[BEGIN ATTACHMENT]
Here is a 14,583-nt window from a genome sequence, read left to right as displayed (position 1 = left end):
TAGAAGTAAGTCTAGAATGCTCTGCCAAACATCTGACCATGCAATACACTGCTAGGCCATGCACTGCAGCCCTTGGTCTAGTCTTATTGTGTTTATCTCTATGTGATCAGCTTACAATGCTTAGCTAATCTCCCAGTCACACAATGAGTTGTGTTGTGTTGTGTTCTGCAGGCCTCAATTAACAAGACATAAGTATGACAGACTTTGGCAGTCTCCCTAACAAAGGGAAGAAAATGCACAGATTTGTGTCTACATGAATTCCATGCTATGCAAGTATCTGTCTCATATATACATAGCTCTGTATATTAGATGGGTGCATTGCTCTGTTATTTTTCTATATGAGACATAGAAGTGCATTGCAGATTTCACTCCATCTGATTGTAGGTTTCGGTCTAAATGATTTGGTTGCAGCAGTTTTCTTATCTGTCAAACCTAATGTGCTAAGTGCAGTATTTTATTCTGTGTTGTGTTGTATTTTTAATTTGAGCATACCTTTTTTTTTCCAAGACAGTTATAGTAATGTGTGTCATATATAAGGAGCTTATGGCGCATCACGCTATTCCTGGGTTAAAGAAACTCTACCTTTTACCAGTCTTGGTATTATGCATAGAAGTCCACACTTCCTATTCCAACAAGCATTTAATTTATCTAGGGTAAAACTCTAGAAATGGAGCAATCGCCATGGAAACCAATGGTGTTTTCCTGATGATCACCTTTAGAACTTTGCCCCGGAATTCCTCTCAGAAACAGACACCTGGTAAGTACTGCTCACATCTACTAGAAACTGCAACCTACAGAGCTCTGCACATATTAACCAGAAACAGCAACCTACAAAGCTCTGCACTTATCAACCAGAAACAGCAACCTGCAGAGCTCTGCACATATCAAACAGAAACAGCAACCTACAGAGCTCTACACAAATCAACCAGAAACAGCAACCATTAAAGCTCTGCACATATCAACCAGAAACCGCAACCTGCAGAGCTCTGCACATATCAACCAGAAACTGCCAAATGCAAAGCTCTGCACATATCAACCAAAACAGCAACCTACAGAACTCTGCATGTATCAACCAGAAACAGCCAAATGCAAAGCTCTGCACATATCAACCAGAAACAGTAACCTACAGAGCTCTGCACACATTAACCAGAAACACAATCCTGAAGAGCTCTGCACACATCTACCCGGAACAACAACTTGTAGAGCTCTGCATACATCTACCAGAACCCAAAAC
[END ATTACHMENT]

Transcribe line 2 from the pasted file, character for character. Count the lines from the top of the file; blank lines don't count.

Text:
TAGAAGTAAGTCTAGAATGCTCTGCCAAACATCTGACCATGCAATACACTGCTAGGCCATGCACTGCAGCCCTTGGTCTAGTCTTATTGTGTTTATCTCTATGTGATCAGCTTACAATGCTTAGCTAATCTCCCAGTCACACAATGAGTTGTGTTGTGTTGTGTTCTGCAGGCCTCAATTAACAAGACATAAGTATGACAGACTTTGGCAGTCTCCCTAACAAAGGGAAGAAAATGCACAGATTTGTGTCTACATGAATTCCATGCTATGCAAGTATCTGTCTCATATATACATAGCTCTGTATATTAGATGGGTGCATTGCTCTGTTATTTTTCTATATGAGACATAGAAGTGCATTGCAGATTTCACTCCATCTGATTGTAGGTTTCGGTCTAAATGATTTGGTTGCAGCAGTTTTCTTATCTGTCAAACCTAATGTGCTAAGTGCAGTATTTTATTCTGTGTTGTGTTGTATTTTTAATTTGAGCATACCTTTTTTTTTCCAAGACAGTTATAGTAATGTGTGTCATATATAAGGAGCTTATGGCGCATCACGCTATTCCTGGGTTAAAGAAACTCTACCTTTTACCAGTCTTGGTATTATGCATAGAAGTCCACACTTCCTATTCCAACAAGCATTTAATTTATCTAGGGTAAAACTCTAGAAATGGAGCAATCGCCATGGAAACCAATGGTGTTTTCCTGATGATCACCTTTAGAACTTTGCCCCGGAATTCCTCTCAGAAACAGACACCTGGTAAGTACTGCTCACATCTACTAGAAACTGCAACCTACAGAGCTCTGCACATATTAACCAGAAACAGCAACCTACAAAGCTCTGCACTTATCAACCAGAAACAGCAACCTGCAGAGCTCTGCACATATCAAACAGAAACAGCAACCTACAGAGCTCTACACAAATCAACCAGAAACAGCAACCATTAAAGCTCTGCACATATCAACCAGAAACCGCAACCTGCAGAGCTCTGCACATATCAACCAGAAACTGCCAAATGCAAAGCTCTGCACATATCAACCAAAACAGCAACCTACAGAACTCTGCATGTATCAACCAGAAACAGCCAAATGCAAAGCTCTGCACATATCAACCAGAAACAGTAACCTACAGAGCTCTGCACACATTAACCAGAAACACAATCCTGAAGAGCTCTGCACACATCTACCCGGAACAACAACTTGTAGAGCTCTGCATACATCTACCAGAACCCAAAAC